Vigo’s Museum of the Sea is located in an old canned food factory with a very modern design. The museum is dedicated to fishery and all activities related to the sea, in particular the ecosystem of the Rias Baxas. There is an aquarium and many explanatory videos. The latest activity is underwater heritage research with the aim to eventually house all recovered shipwrecks of Galicia, especially the many ships that came to grief along the notorious Coast of Death.
Slurp Oysters at La Piedra
With so many oyster beds at the city's doorstep, it’s no surprise that oysters are Vigo’s specialty. The best and most fun way to sample them is at the many stalls in La Piedra which forms part of the port. Grab a plate, go from stall to stall, make your selection, and sit down at the rather rickety chairs and tables, squeeze lemon juice over them and slurp. For those who can’t eat oysters raw, there are several small restaurants just behind the stalls that will cook them for you.
Understand Modern Art in MARCO
MARCO stands for Museum of Contemporary Art and is worth a visit for two reasons: it’s located in a former courthouse and prison right in the center of the city and it’s a museum with no permanent exhibition. Flexibility and innovation are the keywords here, which is why this museum features shows, cultural events, workshops, and temporary exhibits. The remarkable glass roofs make a striking juxtaposition to the rather stern façade.
Galicia is known for plenty of rainfall which accounts for the lush vegetation. There are however hot summer days which invite to sunbathing and swimming on one of the 45 beaches. With more than 5,000 feet of ocean frontage, Samil's Beach is among the longest and most popular. There are plenty of leisure facilities and a promenade which allows views over the city and Islas cies in the distance. If it gets too hot, pine trees provide shade.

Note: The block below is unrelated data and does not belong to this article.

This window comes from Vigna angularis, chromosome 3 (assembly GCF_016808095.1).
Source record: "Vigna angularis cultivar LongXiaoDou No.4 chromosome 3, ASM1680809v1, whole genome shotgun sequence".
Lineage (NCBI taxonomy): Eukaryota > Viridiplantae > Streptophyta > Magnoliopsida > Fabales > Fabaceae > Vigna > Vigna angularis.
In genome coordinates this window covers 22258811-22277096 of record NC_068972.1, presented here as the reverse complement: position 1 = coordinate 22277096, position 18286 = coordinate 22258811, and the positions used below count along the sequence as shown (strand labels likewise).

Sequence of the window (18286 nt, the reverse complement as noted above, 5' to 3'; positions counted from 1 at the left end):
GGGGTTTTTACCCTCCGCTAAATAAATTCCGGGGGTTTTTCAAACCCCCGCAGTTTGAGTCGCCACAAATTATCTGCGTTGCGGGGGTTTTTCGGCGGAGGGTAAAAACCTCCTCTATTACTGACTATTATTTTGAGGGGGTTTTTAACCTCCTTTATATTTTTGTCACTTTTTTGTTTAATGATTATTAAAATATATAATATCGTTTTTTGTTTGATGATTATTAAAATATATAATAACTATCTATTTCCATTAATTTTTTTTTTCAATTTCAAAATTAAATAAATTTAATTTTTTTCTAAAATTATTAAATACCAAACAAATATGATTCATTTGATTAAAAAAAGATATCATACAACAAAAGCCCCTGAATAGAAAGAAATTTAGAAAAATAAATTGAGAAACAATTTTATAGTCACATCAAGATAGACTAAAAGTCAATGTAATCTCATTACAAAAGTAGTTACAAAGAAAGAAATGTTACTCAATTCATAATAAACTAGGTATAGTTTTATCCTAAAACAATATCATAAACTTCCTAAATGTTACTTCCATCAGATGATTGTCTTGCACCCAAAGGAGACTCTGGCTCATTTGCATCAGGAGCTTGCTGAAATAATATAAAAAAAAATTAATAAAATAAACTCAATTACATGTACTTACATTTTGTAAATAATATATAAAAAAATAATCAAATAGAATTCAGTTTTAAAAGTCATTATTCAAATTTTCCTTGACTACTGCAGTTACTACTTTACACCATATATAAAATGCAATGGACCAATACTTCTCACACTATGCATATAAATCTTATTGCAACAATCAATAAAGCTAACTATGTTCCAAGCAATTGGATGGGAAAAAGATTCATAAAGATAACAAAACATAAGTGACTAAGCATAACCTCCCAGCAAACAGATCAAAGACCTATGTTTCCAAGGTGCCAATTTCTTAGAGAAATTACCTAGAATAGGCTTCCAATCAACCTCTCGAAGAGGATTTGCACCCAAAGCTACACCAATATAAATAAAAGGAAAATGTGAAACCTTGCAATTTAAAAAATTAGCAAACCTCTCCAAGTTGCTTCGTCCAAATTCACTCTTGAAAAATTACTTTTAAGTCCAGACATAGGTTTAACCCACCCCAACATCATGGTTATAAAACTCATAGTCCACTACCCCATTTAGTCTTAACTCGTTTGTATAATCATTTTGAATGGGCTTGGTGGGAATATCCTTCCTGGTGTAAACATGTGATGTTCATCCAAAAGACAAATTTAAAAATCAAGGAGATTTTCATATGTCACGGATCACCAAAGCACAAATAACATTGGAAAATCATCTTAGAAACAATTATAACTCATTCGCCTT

Marvel at Ensanche
Ensanche is the most elegant district in Vigo. During the 19th century, wealth derived from the canning industry and rich entrepreneurs built fabulous Belle Époque town houses which line the pedestrian streets of Ensanche and the leafy Alameda Park.
Take a Harbor Tour Around Vigo Bay
If you don’t have the time to make it to Islas Cíes, you can enjoy a touch of the Atlantic, a view of the busy port, the Vigo skyline, and the imposing span bridge with a harbor tour. It’s a much shorter than the ferry to Islas Cies, but still a great photo opportunity.
Watch Over the Sailors with Maria de las Afueras
A few miles further south and closer to the border with Portugal lies the small seaside resort of Baiona. On a peninsula stands the medieval Castelo de Montereal, now an excellent parador with lovely gardens. Up in the mountains looms a massive statue of the Virgin Mary, called Maria de las Afueras, patron and protector of all sailors and fisherman. She holds a tall ship in her outstretched hand into which you can actually climb.
In the small port there is a replica of the Pinta, one of the three caravels in which Columbus set out on his voyage in 1493. A visit gives a vivid impression of what life on board such a small ship was like for the valiant explorers.